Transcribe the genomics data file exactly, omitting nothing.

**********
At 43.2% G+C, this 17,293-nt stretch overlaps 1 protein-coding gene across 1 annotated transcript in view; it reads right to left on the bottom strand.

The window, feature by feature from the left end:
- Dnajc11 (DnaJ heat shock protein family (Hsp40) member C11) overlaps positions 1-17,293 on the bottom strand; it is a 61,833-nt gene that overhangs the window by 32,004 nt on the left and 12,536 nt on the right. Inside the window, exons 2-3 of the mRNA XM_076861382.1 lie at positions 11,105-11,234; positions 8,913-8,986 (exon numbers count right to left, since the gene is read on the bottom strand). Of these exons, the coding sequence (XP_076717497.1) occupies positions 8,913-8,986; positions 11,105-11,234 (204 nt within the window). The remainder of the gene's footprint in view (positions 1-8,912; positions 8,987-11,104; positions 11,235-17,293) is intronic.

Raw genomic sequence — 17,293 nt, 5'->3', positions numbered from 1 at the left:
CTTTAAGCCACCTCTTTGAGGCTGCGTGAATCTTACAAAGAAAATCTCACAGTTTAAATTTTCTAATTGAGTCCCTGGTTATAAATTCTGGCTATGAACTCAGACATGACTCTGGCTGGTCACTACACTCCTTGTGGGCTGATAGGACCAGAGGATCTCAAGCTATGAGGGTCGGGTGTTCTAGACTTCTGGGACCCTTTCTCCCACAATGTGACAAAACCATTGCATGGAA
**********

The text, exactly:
At 43.2% G+C, this 17,293-nt stretch overlaps 1 protein-coding gene across 1 annotated transcript in view; it reads right to left on the bottom strand.

The window, feature by feature from the left end:
- Dnajc11 (DnaJ heat shock protein family (Hsp40) member C11) overlaps positions 1-17,293 on the bottom strand; it is a 61,833-nt gene that overhangs the window by 32,004 nt on the left and 12,536 nt on the right. Inside the window, exons 2-3 of the mRNA XM_076861382.1 lie at positions 11,105-11,234; positions 8,913-8,986 (exon numbers count right to left, since the gene is read on the bottom strand). Of these exons, the coding sequence (XP_076717497.1) occupies positions 8,913-8,986; positions 11,105-11,234 (204 nt within the window). The remainder of the gene's footprint in view (positions 1-8,912; positions 8,987-11,104; positions 11,235-17,293) is intronic.

Raw genomic sequence — 17,293 nt, 5'->3', positions numbered from 1 at the left:
CTTTAAGCCACCTCTTTGAGGCTGCGTGAATCTTACAAAGAAAATCTCACAGTTTAAATTTTCTAATTGAGTCCCTGGTTATAAATTCTGGCTATGAACTCAGACATGACTCTGGCTGGTCACTACACTCCTTGTGGGCTGATAGGACCAGAGGATCTCAAGCTATGAGGGTCGGGTGTTCTAGACTTCTGGGACCCTTTCTCCCACAATGTGACAAAACCATTGCATGGAA